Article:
In these waning days of 2010, I have been taken to task by certain readers for not having posted at all during the Christmas season. This is not because of any shortage of reflection-worthy moments, but rather a dearth of moments in which to reflect. Nonetheless, my apologies.
Oh sure, Santa came and all that, but what’s really been keeping me busy during these twelve days of Christmas is my daughter’s bladder. Even though Maggie is barely three, she goes to preschool five days a week (world-savvy third child that she is), and so it has taken this extended stretch of no school no babysitter hard-core togetherness for me to realize that my daughter never goes to the bathroom.
Maggie can go sixteen hours without “making peeps” (as we call it around here) no problem. The only time there’s trouble is when her mother gently broaches the topic that she should perhaps go and sit on the potty and “just see what happens.” Then there is wailing and breath-holding and tantruming like it’s 1999. Or like Rumpelstiltskin, who met his end in the version of the fairy tale that I read growing up by stomping his feet so hard the ground opened up beneath him and swallowed him up. Then he tore his own arms off.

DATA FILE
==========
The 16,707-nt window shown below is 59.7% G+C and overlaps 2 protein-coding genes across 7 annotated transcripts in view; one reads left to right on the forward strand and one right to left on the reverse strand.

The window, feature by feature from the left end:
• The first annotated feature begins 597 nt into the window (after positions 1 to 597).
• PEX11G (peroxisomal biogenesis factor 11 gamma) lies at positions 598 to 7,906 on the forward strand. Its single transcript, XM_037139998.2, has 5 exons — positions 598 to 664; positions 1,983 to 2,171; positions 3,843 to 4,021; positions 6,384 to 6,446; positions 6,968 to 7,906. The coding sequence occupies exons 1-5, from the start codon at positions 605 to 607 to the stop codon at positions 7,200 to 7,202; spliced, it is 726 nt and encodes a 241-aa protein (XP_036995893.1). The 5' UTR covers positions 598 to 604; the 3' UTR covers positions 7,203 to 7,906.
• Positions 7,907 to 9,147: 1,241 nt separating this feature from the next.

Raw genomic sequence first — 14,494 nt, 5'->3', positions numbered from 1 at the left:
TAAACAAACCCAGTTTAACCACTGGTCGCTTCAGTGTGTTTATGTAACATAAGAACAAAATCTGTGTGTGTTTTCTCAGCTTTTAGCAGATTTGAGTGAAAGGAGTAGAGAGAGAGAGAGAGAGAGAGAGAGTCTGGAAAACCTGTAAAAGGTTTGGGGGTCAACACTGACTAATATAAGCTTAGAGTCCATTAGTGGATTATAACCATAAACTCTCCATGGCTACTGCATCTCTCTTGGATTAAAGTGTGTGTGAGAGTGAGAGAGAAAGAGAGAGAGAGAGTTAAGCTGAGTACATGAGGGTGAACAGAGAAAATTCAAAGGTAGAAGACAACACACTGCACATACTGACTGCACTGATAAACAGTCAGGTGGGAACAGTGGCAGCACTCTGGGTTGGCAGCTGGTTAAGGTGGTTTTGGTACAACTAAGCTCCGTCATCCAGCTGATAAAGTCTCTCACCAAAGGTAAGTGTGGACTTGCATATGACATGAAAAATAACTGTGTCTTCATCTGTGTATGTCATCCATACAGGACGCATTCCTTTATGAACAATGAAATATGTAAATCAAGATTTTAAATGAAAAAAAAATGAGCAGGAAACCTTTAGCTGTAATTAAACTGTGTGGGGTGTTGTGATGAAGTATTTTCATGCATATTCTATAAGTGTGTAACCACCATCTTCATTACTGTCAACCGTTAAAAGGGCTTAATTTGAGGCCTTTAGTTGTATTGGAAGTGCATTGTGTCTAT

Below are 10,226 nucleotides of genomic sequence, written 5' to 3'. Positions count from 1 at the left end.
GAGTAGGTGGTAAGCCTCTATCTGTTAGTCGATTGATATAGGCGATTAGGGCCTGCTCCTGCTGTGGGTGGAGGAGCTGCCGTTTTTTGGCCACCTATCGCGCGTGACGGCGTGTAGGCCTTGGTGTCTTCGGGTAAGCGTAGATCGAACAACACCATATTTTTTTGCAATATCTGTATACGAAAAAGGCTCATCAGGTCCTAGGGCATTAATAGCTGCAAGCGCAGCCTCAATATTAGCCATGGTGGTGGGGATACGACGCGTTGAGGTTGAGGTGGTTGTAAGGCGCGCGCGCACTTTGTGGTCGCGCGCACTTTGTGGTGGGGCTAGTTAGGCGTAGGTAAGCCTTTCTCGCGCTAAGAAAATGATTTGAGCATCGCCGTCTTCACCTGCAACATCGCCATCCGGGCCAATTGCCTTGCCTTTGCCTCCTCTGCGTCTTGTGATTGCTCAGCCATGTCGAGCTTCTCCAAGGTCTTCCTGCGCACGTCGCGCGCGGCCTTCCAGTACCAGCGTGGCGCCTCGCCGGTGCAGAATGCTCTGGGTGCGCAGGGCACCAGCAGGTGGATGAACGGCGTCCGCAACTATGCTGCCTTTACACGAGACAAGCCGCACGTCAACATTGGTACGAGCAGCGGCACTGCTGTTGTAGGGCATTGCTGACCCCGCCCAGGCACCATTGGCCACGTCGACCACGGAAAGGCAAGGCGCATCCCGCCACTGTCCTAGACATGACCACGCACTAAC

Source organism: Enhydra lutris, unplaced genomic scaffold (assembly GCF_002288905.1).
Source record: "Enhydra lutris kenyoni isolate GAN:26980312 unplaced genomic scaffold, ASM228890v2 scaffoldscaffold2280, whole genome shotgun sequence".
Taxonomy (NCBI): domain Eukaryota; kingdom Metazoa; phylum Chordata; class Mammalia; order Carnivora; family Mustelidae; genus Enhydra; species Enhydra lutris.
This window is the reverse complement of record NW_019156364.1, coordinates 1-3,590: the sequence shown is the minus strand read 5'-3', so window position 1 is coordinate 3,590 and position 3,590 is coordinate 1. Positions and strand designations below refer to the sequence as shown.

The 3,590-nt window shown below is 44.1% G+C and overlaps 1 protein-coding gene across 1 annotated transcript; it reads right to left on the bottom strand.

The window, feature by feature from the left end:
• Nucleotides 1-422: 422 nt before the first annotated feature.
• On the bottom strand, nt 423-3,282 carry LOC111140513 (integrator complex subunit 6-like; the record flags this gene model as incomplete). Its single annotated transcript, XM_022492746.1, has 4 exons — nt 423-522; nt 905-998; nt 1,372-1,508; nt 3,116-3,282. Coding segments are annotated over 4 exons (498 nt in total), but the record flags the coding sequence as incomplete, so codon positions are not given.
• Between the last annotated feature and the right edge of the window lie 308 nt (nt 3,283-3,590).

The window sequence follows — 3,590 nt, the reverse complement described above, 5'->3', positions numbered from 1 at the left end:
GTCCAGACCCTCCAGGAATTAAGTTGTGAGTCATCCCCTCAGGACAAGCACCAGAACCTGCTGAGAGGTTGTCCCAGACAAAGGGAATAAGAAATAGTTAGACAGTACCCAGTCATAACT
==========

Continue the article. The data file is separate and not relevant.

Her extreme anxiety is of course probably caused by her bladder being so full she can’t think straight. And her outlook on life usually improves immensely once she has voided herself. The challenge is getting her there. These are a few methods that have worked, if briefly:
-a phone call from Santa (me calling our house phone from my cell phone) saying she will not get her princess bike unless she sits on the potty for Mommy
-a princess bike from Santa with a note attached to it saying this means she now has to sit on the potty for Mommy
-a sudden, mock realization by me or her older brother Connor that her eyes are turning yellow because the peeps have backed up to her eyeballs (this sends her running to the bathroom)
But now the Santa thing is used up until next December, and I have a feeling she’s catching on to the yellow eyes thing. Or she will as soon as it occurs to her to look in a mirror. Then I’ll be back to the starting line.
Seamus was like this too, and I always take some comfort when I remember that I’ve gone through something before. Even if I can’t recall how it ended, the point is that it DID end. I know the right answer is to make sitting on the potty part of a routine for my daughter, something that seems non-negotiable because we do it at the exact same times every day. Good luck doing that in this crazy house.
Anyone else have a kid with an amazing bladder?